Strengths and limitations

Strengths of this review include a broad systematic search and high agreement at all stages of screening and quality assessment. The main limitation is the minimal data available regarding the reasons why pilot trials have not led to definitive RCTs. There was a lack of response from authors, limiting further insight into barriers to definitive trials. Within the past 5 years, 13 of the 49 pilot RCTs and 4 of the 5 definitive trials were published. Thus, the inclusion of more recent pilot RCTs may be a limitation, as their current definitive trials may be underway, and/or not yet published. This potential source of bias was mitigated by searching the clinical trial registry, clinicaltrials.gov, for any records of ongoing definitive RCTs.

This review includes the use of the CLEAR NPT checklist to evaluate each pilot trial. Specifically within orthopedic literature, the quality of reporting RCTs using the CLEAR NPT is suboptimal, and that there is a need for improved surgical reporting [13]. However, in comparison to the CONSORT statement, the CLEAR NPT scale proves to be more useful in its analysis in interventions that require technical skill, with unique considerations in both conducting and reporting trials [14]. In this review, to account for methodological considerations, a modified CLEAR NPT scale was used instead to increase reliability and remove the necessity of including the Cochrane Risk of Bias Tool. The CLEAR NPT scale was modified, tested and optimized for orthopaedic trials, which was the focus of this paper.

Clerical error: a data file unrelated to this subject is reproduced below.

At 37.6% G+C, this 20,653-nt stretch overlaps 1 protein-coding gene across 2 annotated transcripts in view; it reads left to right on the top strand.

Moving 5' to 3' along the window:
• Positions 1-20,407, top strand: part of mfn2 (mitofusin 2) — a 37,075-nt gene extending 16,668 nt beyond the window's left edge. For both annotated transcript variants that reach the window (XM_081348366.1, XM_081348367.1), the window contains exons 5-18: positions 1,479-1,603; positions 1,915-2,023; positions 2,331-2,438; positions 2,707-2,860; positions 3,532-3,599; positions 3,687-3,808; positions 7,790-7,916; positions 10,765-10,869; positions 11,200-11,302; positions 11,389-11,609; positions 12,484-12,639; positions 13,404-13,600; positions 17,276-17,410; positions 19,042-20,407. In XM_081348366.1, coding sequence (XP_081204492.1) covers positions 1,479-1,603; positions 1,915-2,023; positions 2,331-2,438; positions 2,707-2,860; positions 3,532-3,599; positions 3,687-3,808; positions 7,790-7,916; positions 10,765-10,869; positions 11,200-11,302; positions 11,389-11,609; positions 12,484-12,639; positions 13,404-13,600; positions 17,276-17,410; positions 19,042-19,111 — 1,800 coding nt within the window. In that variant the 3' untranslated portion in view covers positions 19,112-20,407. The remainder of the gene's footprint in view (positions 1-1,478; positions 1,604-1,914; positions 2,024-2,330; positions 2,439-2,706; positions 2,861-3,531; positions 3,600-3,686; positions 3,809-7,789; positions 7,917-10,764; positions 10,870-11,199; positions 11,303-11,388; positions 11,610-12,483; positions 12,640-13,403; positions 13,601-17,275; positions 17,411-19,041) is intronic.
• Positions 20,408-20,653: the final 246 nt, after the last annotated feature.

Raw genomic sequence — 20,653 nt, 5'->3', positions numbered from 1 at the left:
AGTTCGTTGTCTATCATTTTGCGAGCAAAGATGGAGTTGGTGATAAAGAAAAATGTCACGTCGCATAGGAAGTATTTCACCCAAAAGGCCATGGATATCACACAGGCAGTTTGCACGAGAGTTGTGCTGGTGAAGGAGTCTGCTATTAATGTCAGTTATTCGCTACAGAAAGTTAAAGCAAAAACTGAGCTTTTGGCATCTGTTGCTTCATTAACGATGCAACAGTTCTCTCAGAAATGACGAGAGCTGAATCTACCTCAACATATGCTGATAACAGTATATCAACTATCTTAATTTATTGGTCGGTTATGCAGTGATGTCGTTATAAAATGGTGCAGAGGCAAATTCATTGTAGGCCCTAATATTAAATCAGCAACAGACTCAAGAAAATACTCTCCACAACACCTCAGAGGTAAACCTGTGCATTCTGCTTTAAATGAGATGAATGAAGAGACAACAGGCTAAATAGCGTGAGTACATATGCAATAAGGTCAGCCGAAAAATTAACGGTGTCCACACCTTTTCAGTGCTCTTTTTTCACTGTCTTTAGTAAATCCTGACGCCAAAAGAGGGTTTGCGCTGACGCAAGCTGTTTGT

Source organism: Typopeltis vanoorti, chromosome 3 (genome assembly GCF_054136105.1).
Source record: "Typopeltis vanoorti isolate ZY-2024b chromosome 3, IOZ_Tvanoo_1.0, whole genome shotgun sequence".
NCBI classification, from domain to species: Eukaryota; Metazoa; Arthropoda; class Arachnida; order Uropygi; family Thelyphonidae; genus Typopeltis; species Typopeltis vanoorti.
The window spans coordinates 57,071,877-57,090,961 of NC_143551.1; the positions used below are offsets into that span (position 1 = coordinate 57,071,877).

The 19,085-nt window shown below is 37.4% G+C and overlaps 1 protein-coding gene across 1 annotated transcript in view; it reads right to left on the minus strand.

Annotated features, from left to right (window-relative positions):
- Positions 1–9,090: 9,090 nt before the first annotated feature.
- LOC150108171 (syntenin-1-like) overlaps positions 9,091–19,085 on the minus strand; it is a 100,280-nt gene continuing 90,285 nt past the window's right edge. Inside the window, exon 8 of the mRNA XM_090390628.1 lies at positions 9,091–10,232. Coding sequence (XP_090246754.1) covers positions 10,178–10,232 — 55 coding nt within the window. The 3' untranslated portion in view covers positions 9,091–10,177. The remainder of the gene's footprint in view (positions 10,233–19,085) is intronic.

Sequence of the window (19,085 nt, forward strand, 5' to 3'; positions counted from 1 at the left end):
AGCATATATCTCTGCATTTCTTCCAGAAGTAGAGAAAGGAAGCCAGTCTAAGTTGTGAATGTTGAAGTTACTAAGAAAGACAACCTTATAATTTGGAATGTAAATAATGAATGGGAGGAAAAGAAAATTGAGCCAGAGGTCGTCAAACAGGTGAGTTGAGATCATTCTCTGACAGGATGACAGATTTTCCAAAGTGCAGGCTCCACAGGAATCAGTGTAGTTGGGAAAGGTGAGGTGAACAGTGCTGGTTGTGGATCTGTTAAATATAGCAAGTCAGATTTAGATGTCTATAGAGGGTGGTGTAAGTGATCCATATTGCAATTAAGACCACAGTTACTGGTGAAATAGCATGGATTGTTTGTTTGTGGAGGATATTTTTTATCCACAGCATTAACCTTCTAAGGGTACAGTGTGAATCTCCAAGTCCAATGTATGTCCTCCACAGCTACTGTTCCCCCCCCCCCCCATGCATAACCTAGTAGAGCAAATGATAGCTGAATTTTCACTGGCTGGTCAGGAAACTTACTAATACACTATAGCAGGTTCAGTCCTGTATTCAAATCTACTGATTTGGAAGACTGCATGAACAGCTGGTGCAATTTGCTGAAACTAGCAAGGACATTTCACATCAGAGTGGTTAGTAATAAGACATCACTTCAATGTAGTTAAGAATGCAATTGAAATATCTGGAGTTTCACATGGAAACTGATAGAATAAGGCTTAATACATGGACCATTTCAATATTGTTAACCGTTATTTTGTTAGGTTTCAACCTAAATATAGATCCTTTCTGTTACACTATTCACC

Conclusion

While the majority of pilot RCTs found in the surgical orthopaedic literature are framed as feasibility trials, most did not lead to definitive trials. The reported reasons include: minimal funding, the inability to recruit an adequate sample size and that the research questions were sufficiently answered in the pilot phase. Although, most pilot RCTs did not result in a definitive trial, this does not diminish the value of the pilot trial in determining feasibility.

Abbreviations

CI: 

Confidence intervals

CLEAR NPT: 

Checklist to Evaluate A Report of Non-Pharmacological Trial

ICC: 

Intraclass correlation coefficient

n/a: 

Not applicable

RCT: 

Randomized controlled trial

Declarations

Acknowledgements

The authors would like to thank Ajaykumar Shanmugaraj for his assistance with the article’s submission.